Corpora can be found in lots of places. Before running off to assemble your own, it is always worth seeing if something similar already exists. Even if it is not exactly what you want, it is worth seeing what's already out there and thinking about how you could adapt the existing corpus to support your research questions.
Always begin with corpus repositories. Corpus repositories follow a series of agreed-upon standards, including that the contributor offers metadata and documentation about their corpus (which in turn makes the use of this corpus more clear to someone coming to it for the first time). The major corpus repositories are:
Web-based corpus query systems are also rich resources.
In addition, web sites like Project Gutenberg and other web sites - such as various newspapers' full-text articles which PSU offers access to - are also ripe for building up corpora.
For more information on finding corpora to use, please see the Text Mining Resources guide.
Much of this often takes the form of removing recurring boilerplate text (such as bylines, social media links out, or project gutenberg disclaimers).
Another common step is to provide annotation for features like parts of speech and information about different speakers using XML. There are debates on what level of annotation is appropriate for the kind of work you are planning to do - and it is never impossible to go back and decide that more annotation is necessary. Any included annotation should be provided to specifically help answer the research question you plan on using the corpus to tackle. Hardie (2014, open access link) offers a survey of what could be the most skeletal but still informative form of corpus annotation.
Starting small and manageable is usually wiser than going big and missing the forest for the trees.
There are a variety of software packages to do this kind of work; there is no one-size-fits-all software for performing this kind of analysis. At its core, text analysis is a way of counting individual lexical items to identify patterns. This can be done on a command line using Unix, Python, or R; many beginners find it easier to use a piece of software that looks more like other software packages they are familiar with. Those without computer programming experience are encouraged to start with software built and designed by other people.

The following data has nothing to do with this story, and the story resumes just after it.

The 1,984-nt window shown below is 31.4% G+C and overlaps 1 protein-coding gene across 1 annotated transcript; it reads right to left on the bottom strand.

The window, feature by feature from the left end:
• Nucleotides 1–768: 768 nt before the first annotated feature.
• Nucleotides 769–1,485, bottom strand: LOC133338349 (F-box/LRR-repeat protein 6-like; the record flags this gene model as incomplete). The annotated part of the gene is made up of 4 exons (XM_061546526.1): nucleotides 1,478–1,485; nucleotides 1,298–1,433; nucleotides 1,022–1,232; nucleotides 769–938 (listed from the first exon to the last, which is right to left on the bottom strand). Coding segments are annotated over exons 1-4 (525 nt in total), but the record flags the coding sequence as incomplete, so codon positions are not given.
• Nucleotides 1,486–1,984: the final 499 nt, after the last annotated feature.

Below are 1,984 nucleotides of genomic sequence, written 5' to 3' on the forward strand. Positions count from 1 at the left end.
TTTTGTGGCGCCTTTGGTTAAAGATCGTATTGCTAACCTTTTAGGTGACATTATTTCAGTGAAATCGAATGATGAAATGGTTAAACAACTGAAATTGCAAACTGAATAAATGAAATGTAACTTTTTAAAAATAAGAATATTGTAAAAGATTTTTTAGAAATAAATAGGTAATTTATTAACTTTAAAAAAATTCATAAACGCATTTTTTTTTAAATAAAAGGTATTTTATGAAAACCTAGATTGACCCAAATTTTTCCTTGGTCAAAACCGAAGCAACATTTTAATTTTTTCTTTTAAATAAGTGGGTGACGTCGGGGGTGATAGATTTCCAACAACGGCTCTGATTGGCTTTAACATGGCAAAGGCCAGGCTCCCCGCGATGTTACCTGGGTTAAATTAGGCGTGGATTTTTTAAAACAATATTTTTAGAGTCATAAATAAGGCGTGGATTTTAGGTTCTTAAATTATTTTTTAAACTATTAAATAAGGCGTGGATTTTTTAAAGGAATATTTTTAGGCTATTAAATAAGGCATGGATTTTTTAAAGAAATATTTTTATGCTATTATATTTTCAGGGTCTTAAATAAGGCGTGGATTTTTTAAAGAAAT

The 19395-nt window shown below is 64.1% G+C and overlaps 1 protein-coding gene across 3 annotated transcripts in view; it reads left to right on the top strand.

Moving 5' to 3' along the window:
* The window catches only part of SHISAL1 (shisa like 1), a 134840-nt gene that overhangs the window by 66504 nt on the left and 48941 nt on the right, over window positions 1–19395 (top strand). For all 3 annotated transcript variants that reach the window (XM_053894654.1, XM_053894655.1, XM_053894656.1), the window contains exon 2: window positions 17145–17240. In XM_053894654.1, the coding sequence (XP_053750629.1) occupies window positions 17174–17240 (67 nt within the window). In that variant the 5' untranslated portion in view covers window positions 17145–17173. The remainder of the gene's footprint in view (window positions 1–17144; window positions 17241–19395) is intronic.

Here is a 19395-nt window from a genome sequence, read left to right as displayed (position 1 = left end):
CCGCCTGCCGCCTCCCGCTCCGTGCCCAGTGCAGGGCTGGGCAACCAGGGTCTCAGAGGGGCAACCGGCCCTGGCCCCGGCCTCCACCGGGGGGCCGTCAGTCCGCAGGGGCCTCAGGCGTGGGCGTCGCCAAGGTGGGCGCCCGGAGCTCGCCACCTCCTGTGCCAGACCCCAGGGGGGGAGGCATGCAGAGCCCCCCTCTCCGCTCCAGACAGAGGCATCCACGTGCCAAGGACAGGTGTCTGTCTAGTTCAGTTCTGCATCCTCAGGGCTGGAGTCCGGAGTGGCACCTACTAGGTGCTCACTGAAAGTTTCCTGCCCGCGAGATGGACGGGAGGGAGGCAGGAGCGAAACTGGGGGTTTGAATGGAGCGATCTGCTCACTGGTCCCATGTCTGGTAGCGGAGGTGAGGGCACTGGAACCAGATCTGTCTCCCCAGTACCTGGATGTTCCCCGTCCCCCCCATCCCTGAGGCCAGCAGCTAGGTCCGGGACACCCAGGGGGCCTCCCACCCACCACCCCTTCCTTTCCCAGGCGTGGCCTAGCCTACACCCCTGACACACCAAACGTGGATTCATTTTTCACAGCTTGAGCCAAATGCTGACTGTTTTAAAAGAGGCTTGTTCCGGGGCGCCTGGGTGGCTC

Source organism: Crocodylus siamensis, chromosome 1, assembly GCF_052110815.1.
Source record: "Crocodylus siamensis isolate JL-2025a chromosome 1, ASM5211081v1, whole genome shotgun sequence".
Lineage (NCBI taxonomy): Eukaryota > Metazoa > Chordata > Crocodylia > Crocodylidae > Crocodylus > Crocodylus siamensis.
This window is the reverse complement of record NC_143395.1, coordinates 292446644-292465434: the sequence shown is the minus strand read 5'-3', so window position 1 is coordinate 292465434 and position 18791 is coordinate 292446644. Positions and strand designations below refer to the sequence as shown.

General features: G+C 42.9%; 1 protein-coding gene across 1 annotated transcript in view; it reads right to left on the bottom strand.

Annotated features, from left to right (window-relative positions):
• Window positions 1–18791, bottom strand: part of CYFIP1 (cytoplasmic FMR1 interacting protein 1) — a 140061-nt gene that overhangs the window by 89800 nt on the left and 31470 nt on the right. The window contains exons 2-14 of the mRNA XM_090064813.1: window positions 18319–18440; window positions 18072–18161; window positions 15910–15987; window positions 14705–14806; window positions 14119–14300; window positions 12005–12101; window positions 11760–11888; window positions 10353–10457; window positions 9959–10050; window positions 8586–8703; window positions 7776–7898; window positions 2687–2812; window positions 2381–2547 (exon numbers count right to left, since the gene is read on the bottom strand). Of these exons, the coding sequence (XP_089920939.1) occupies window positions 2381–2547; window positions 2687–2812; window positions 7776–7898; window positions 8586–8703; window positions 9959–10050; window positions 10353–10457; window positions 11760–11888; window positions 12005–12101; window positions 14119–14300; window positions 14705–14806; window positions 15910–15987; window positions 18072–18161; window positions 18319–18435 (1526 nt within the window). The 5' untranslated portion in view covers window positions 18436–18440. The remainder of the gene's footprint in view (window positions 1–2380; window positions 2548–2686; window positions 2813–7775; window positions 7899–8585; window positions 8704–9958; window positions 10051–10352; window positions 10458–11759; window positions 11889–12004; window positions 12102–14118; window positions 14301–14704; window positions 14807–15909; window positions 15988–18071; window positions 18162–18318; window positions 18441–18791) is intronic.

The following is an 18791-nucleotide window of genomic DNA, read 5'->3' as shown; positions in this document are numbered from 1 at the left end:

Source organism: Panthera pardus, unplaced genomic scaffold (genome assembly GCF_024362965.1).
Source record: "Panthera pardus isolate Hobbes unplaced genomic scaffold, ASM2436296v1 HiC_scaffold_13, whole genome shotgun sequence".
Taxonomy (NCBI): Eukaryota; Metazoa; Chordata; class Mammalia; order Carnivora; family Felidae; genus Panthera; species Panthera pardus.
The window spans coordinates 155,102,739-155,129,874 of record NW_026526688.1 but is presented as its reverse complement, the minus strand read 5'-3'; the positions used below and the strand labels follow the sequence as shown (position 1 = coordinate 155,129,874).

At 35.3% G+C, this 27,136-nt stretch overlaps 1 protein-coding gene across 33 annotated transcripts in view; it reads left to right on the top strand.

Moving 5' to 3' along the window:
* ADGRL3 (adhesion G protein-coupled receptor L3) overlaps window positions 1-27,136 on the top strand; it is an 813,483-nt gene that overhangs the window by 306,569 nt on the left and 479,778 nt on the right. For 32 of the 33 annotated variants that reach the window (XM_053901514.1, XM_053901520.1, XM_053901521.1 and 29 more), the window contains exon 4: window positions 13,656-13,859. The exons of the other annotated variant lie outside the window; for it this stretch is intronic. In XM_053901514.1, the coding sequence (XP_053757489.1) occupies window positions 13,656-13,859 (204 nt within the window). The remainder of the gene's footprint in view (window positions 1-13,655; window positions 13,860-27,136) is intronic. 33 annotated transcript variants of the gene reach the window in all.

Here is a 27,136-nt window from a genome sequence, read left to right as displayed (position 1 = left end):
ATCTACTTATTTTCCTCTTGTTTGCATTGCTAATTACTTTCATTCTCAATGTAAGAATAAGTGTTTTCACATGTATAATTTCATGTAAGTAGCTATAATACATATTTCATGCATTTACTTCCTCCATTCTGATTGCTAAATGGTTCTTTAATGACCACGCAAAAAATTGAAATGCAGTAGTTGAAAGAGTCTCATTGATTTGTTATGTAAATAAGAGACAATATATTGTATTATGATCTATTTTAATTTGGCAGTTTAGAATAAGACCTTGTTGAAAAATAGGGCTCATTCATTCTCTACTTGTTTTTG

It is important to emphasize that no one software is better than another, though some are better at certain things than others. Much here comes down to personal taste, much like Firefox vs Chrome or Android vs iPhone.
A variety of options for concordance software are available:
(Note that some of these these may require a lisencing fee.)
Natural language processing (sometimes also called NLP), includes tasks like grammatical parsing, tokenization, stemming. These are all hugely helpful for automating some annotation processes. NLP packages offer a suite of command-line concordance functions, and these are available for both Python and R users.
Python packages that complete tasks like part-of-speech tagging and named entity recognition.
R packages include aspects of natural language processing tasks described above, though they bend more towards machine learning applications for quantitative text analysis. (see the Text Analysis Methods page for methods).